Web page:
AMES, Iowa – The buzz during Iowa State spring football drills surrounded senior Joel Lanning when head coach Matt Campbell announced that the quarterback began taking the majority of his reps at linebacker.
Lanning, who has totaled 14 career starts at QB in his Cyclone career, spent his first four years as a signal-caller.
Preliminary reports from spring practice indicate Lanning is making a smooth transition to the defensive side of the field.
Making a switch from QB to LB isn’t common, but it has been accomplished before.
In fact, not only has it occurred at Iowa State, it was a resounding success. Just ask Derrick Walker, who was converted to a LB in 2000 after playing QB for the Cyclones in 1999.
Walker was glad he made the switch.
“It gave me an opportunity to compete, and that’s all I was really looking for at the time,” Walker said.
A native of Houston, Texas, Walker arrived at Iowa State in 1999 after a stellar two-year career at Blinn Junior College where he passed for nearly 1,000 yards. He was recruited as a QB by former ISU head coach Dan McCarney and his sights were set to win the job when he entered fall camp.
His competition that season was Sage Rosenfels, a junior who saw limited action his first two seasons while backing up Todd Bandhauer.
“It was really tight (the competition for the starting QB),” Walker said. “The coaches evaluated us on a daily basis in fall camp and it was kind of neck and neck all the way up until game week. They (coaching staff) charted everything as far as practice and scrimmages and things of that nature, and they let us know how we did afterward.”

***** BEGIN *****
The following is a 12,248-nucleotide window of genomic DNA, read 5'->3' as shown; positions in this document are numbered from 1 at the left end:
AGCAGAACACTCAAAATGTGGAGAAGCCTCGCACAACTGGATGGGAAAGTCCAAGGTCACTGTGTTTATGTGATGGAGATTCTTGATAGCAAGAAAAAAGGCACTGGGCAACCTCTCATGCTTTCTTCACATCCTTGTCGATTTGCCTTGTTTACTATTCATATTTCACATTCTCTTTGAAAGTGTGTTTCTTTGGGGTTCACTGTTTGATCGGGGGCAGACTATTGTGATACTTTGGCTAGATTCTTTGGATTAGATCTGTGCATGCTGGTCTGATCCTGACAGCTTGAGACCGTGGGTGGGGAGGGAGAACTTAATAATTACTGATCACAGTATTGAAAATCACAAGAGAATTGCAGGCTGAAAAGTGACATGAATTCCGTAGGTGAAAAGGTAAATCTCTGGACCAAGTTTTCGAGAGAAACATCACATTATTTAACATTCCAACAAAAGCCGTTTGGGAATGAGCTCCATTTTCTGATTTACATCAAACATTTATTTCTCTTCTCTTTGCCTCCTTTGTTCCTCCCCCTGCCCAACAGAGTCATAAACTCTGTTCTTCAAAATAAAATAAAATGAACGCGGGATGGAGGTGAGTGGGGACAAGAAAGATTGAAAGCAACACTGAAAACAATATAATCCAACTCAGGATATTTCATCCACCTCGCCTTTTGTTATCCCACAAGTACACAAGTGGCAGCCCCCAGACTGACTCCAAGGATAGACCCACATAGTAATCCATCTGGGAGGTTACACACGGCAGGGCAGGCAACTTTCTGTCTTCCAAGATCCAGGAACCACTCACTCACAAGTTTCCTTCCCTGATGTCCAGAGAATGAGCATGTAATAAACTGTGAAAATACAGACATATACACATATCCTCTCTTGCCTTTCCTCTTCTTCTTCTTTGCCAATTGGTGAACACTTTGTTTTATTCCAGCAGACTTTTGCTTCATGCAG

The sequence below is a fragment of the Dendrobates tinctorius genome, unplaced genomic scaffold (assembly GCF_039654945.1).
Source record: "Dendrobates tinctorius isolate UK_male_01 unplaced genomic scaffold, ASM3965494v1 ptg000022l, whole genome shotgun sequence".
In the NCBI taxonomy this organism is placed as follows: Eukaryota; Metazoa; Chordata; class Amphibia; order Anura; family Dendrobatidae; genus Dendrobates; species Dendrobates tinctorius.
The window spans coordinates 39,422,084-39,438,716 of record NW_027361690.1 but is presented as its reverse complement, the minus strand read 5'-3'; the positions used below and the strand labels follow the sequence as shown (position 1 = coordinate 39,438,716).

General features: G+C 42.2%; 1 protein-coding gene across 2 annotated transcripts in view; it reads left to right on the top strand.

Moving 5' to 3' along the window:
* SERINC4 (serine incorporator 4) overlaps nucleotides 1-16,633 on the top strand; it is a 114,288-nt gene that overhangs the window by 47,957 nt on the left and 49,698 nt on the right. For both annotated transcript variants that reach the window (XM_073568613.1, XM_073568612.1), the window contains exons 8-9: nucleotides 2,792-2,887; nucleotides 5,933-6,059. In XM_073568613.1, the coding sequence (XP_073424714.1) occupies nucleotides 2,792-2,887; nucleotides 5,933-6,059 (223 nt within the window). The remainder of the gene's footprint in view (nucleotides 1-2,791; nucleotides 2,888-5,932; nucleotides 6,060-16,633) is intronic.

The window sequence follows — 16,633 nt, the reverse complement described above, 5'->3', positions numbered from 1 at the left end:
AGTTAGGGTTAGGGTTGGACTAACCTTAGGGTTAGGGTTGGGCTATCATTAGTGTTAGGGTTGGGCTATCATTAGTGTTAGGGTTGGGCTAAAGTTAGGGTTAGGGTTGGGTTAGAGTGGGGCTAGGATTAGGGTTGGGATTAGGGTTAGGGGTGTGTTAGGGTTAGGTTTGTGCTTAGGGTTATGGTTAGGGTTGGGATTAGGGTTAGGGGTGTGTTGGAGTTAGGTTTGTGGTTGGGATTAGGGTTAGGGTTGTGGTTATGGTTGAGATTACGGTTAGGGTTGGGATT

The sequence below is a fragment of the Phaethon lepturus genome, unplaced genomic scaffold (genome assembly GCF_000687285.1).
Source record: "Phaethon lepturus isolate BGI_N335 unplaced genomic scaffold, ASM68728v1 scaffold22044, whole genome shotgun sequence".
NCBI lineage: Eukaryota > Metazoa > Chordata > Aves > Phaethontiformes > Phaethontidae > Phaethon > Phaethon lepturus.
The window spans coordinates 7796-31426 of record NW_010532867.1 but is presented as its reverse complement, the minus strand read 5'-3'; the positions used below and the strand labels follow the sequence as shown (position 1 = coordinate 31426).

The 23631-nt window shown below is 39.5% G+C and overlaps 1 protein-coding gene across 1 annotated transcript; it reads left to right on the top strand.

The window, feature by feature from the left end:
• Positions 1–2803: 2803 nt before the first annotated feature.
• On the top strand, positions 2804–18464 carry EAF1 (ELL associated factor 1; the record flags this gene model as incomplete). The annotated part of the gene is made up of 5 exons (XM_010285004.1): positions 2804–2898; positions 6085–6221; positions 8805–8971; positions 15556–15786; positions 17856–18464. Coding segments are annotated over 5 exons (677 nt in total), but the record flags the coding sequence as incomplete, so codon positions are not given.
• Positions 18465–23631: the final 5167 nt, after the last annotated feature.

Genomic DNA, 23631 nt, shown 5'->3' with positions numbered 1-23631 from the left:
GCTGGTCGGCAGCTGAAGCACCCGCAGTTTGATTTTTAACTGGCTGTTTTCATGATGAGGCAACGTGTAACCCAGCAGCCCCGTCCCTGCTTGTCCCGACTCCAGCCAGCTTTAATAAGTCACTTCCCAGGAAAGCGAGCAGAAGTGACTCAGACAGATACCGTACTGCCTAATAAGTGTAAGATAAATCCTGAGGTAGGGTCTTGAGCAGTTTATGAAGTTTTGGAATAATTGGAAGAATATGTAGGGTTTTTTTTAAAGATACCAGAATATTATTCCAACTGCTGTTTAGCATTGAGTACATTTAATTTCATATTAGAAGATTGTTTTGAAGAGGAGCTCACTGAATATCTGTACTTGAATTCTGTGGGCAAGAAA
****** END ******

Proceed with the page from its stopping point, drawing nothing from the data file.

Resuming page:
The QB battle went down to the wire. McCarney made the decision to go with Rosenfels just a week prior to the season-opener vs. Indiana State.
Though promised he would still get snaps, Walker was devastated.
“I was told we’d both play regardless, but I didn’t feel okay with it,” Walker remembered. “I ended up being the backup, but I’d still have an opportunity to play.”
Walker served as a backup for Rosenfels in 1999, appearing in five games, completing 9-of-18 passes for 106 yards. The Cyclones showed signs of progress that year, and Rosenfels was a big part of ISU’s improvement.
With Rosenfels securely locked into the starting spot for 2000, Walker was in limbo.
Ever the competitor, Walker desperately wanted to play. His immediate thought was to transfer until he had a meeting with McCarney.
The Cyclone coach didn’t want to give up on him and laid out some options. He mentioned he could switch positions to either wide receiver, tight end, safety or linebacker, noting that there was a spot open at outside linebacker.
Walker was reluctant, but after mulling it over, he thought it just might work.
It was a decision Walker does not regret.
“I was all for it, especially when he (Coach McCarney) told me it was my position to lose,” Walker said. “I had an opportunity to play in my last year and that’s all I really wanted.”
Like Lanning, Walker already had a linebacker build. Lanning is listed at 6-2, 230 pounds and Walker was a rugged 6-2, 235 pounds.
And also similar to Lanning, both didn’t have an aversion to contact. Their styles directing an offense included punishing runs in between the tackles if necessary.